Competition between methanogenesis and sulfidogenesis in anaerobic wastewater treatment exists (Zhou and Fang, 1998). High concentrations of sulfate in wastewater can adversely affect the methane production in anaerobic treatment processes. Sulfidogens degrade substrate into bicarbonates and intermediates in the reduction process of sulfate to sulfide. Sulfidogens and methanogens coexist in many anaerobic ecosystems as they have similar physiologies. They are strictly anaerobes, and in favor of similar optimum temperature and pH. Results showed that after acclimation, a benzoate removal efficiency of 99.5% was consistent regardless of the sulfate concentrations. Sulfidogenesis slowly out-competed methano-genesis during the acclimation phase. This was indicated by the increased sulfate reducing efficiency from 48 to 99% while it was accompanied by the decrease in methane production from 1.02 to 0.39 L methane/L-d.

Supplement glucose improves the anaerobic degradation of phenol (Tay et al., 2001). Phenol is present in the wastewater of some industries, like coal gasification, coke production, pharmaceutical, pesticide, fertilizer, dye manufacturing, synthetic chemical, and pulp and paper. The maximum concentration of phenol could go as high as 6000 mg/L and this is far too toxic to living aquatic organisms. Glucose is used as a co-substrate to achieve effective and constant anaerobic biodegradation of phenol. Phenol can be degraded to methane and carbon dioxide through phenol metabo-lizers and hydrogen utilizing and acetotrophic methanogens. The phenol removal efficiency was also the best at 98%, compared with 88% without glucose supplement. Moreover, it also exhibited greater resistance to those adverse conditions and the system recovered faster than the other system without the glucose supplement.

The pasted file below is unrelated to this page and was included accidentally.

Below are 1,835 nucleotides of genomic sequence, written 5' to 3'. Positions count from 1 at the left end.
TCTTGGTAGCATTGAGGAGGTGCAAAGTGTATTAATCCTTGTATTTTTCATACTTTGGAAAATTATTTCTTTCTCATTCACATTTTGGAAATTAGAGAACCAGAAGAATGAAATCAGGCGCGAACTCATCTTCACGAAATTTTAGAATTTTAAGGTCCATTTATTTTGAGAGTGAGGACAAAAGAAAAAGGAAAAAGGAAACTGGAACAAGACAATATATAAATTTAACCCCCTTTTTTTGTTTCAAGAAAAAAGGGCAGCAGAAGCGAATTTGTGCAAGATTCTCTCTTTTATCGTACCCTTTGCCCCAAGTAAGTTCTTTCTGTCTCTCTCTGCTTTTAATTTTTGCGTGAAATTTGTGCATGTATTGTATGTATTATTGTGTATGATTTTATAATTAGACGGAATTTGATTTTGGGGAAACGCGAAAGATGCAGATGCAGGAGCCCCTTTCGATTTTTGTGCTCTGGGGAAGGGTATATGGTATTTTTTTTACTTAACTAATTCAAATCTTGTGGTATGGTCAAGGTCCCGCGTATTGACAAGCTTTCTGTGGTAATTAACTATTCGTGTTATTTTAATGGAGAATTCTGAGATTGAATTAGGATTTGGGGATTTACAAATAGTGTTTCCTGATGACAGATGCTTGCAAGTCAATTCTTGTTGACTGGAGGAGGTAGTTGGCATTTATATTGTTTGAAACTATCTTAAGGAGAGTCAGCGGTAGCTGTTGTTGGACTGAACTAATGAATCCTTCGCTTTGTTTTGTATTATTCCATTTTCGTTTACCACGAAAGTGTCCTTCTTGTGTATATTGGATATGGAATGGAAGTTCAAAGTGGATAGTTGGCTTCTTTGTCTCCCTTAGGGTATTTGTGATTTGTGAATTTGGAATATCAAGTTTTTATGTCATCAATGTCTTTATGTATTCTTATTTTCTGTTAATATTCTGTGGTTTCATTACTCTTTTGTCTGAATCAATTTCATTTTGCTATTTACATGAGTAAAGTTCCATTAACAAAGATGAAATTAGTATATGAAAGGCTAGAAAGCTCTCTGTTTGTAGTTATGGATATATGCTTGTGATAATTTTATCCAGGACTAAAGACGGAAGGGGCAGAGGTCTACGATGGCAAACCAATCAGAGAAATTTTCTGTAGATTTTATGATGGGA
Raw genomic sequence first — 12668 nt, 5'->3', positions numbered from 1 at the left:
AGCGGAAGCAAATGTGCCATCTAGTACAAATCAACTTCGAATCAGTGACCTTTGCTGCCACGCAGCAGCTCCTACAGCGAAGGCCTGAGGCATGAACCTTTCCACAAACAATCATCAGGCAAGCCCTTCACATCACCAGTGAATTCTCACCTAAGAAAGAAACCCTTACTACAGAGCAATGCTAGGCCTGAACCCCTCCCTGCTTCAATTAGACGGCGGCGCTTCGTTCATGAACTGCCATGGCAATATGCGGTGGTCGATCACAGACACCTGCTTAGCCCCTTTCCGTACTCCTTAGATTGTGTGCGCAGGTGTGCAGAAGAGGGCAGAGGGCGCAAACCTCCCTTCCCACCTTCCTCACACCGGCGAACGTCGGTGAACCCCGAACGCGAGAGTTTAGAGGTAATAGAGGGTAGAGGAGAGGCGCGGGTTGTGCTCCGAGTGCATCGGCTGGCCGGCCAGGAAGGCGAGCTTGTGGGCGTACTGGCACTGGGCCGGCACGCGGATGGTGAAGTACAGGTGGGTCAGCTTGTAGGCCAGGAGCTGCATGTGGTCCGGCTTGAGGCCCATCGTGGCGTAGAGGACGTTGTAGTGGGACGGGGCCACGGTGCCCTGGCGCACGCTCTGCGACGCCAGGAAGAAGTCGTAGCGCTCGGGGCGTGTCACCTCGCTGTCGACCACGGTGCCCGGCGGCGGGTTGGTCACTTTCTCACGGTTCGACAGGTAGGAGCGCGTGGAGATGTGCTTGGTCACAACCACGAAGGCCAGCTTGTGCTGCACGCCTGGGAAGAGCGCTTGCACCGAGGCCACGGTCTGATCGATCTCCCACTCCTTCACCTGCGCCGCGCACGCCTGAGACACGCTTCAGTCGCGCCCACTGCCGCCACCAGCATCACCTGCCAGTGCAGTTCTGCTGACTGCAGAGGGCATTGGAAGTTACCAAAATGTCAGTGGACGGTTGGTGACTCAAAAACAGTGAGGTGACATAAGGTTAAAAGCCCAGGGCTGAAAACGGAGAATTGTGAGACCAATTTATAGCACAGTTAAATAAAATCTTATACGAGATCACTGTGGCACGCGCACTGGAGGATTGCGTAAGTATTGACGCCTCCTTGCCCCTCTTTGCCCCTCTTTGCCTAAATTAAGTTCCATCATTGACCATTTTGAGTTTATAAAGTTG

The results of the pilot study together with the results from the intensive laboratory studies suggest the feasibility of thermophilic anaerobic treatment for the food industry wastewaters (Rintala and Lepisto, 1997). The reactor was operated at 55°C and placed on the premises of a factory manufacturing deep-frozen goods from vegetables. The hot (greater than 80-90°C) and concentrated (14-79 g COD/L) wastewater streams, deriving from steam peeling and blanching of carrot and potato were used. More than 80% COD removal was reported.

Removal of chlorinated phenols (CP) is possible in UASB reactors (Droste et al., 1998). Halogenated organic pollutants are labeled as toxic and recalcitrant in the environment. Effluents containing CPs and related compounds are especially problematic to treat due to their persistence and their high solubility in fat. Once introduced into water ecosystems, accumulation within river sediments and bioaccumulation within the tissues of organism are possible. CP compounds were able to be metabolized to mineral end products to a large extent at loading rates where the reactor's performance was not hindered. There was no accumulation of phenol in any of the reactors in the experimental conditions.

Treatment of polyethylene terephthalate (PET) wastewater with UASB is proven feasible in full-scale application (Polanco et al., 1999). PET is generated by direct esterification of terephthalic acid (TPA) with ethylene glycol. The raw material of highly purified TPA is easily available in the market. So the wastewater from the esterification process consists of mainly unreacted raw material, largely ethylene glycol, and products of the secondary or degradation reactions, such as terephthalic acid esters, methanol, acetaldehyde, and crotonaldehyde being the major part. There is also another wastewater stream, called the second stream, from the melt spinning process where a bath of chemicals is showered to improve the physical characteristics of the fiber. It was reported that the anaerobic biodegradability was 90 and 75% for esterification wastewater and second stream wastewater respectively.